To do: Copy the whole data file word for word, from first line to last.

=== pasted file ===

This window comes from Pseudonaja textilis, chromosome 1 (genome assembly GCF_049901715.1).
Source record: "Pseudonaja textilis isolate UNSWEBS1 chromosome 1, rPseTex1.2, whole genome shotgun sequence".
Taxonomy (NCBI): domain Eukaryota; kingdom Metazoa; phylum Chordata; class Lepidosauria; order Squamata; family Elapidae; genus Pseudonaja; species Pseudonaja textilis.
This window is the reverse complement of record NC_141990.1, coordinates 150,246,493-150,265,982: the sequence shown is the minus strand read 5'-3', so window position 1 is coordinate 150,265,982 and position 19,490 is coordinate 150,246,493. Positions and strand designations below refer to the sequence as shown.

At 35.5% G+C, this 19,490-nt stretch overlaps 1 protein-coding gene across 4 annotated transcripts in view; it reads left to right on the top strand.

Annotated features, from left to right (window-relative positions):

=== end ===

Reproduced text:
This window comes from Pseudonaja textilis, chromosome 1 (genome assembly GCF_049901715.1).
Source record: "Pseudonaja textilis isolate UNSWEBS1 chromosome 1, rPseTex1.2, whole genome shotgun sequence".
Taxonomy (NCBI): domain Eukaryota; kingdom Metazoa; phylum Chordata; class Lepidosauria; order Squamata; family Elapidae; genus Pseudonaja; species Pseudonaja textilis.
This window is the reverse complement of record NC_141990.1, coordinates 150,246,493-150,265,982: the sequence shown is the minus strand read 5'-3', so window position 1 is coordinate 150,265,982 and position 19,490 is coordinate 150,246,493. Positions and strand designations below refer to the sequence as shown.

At 35.5% G+C, this 19,490-nt stretch overlaps 1 protein-coding gene across 4 annotated transcripts in view; it reads left to right on the top strand.

Annotated features, from left to right (window-relative positions):